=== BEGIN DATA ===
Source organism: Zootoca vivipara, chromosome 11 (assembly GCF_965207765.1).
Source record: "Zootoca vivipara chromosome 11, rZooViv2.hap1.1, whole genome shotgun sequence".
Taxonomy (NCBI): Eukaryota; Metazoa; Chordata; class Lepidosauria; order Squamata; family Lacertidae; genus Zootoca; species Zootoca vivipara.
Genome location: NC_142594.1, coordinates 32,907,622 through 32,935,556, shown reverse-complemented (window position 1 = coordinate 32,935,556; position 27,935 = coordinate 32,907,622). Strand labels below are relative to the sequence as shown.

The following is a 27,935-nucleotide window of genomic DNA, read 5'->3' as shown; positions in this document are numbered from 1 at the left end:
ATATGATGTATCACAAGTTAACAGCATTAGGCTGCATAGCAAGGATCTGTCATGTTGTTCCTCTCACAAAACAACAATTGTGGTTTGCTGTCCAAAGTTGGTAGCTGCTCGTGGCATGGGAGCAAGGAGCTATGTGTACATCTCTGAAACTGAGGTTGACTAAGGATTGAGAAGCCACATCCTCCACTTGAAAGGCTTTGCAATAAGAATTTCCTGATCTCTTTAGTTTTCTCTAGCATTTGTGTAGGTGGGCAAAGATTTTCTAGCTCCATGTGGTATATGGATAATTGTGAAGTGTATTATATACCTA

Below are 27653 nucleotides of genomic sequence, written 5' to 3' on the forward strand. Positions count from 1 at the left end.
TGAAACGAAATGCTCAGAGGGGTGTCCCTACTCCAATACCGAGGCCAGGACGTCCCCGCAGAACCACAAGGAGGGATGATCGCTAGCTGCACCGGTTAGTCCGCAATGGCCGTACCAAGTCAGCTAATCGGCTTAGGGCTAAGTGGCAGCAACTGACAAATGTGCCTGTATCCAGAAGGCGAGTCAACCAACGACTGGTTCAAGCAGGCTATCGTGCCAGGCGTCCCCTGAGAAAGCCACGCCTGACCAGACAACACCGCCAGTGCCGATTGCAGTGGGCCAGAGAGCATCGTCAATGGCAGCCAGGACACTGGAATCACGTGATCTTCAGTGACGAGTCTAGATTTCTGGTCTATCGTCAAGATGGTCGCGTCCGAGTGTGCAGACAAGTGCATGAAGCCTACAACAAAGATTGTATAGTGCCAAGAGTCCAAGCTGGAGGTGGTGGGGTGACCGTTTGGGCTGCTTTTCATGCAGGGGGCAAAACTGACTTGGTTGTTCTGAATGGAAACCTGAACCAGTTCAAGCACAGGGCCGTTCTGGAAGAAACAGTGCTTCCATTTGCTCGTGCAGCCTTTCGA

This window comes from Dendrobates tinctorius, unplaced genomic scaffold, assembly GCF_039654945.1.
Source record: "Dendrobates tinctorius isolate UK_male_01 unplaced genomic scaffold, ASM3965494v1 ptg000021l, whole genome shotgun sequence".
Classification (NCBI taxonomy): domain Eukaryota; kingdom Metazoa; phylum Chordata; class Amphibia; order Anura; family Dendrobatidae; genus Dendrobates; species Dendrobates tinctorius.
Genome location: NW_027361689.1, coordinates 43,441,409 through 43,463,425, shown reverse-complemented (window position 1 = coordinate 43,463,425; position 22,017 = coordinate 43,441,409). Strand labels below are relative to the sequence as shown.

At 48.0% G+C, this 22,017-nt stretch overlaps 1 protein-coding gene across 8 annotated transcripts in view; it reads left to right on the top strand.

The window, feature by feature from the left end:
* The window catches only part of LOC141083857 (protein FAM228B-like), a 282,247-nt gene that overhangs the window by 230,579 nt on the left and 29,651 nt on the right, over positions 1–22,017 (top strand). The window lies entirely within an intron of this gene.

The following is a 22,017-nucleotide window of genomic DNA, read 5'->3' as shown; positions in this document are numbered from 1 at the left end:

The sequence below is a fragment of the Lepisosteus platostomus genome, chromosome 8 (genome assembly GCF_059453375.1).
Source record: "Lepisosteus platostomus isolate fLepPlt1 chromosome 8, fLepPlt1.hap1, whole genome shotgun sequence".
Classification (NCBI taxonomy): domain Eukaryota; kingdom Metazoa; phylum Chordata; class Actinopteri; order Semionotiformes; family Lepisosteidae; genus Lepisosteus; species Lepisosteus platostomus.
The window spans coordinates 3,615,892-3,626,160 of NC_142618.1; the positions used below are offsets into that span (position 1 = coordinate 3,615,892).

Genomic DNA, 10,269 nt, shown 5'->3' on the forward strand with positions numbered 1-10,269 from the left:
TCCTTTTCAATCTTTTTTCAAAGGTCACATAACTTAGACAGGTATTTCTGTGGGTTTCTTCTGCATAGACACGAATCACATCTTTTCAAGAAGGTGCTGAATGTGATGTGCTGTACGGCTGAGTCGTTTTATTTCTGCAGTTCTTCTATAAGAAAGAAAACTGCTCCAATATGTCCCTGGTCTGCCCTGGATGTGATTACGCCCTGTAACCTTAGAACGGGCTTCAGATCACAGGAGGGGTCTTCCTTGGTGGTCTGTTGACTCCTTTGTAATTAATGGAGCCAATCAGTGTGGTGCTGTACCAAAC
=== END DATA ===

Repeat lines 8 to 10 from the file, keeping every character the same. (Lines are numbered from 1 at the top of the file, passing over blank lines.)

TGAAACGAAATGCTCAGAGGGGTGTCCCTACTCCAATACCGAGGCCAGGACGTCCCCGCAGAACCACAAGGAGGGATGATCGCTAGCTGCACCGGTTAGTCCGCAATGGCCGTACCAAGTCAGCTAATCGGCTTAGGGCTAAGTGGCAGCAACTGACAAATGTGCCTGTATCCAGAAGGCGAGTCAACCAACGACTGGTTCAAGCAGGCTATCGTGCCAGGCGTCCCCTGAGAAAGCCACGCCTGACCAGACAACACCGCCAGTGCCGATTGCAGTGGGCCAGAGAGCATCGTCAATGGCAGCCAGGACACTGGAATCACGTGATCTTCAGTGACGAGTCTAGATTTCTGGTCTATCGTCAAGATGGTCGCGTCCGAGTGTGCAGACAAGTGCATGAAGCCTACAACAAAGATTGTATAGTGCCAAGAGTCCAAGCTGGAGGTGGTGGGGTGACCGTTTGGGCTGCTTTTCATGCAGGGGGCAAAACTGACTTGGTTGTTCTGAATGGAAACCTGAACCAGTTCAAGCACAGGGCCGTTCTGGAAGAAACAGTGCTTCCATTTGCTCGTGCAGCCTTTCGA

This window comes from Dendrobates tinctorius, unplaced genomic scaffold, assembly GCF_039654945.1.
Source record: "Dendrobates tinctorius isolate UK_male_01 unplaced genomic scaffold, ASM3965494v1 ptg000021l, whole genome shotgun sequence".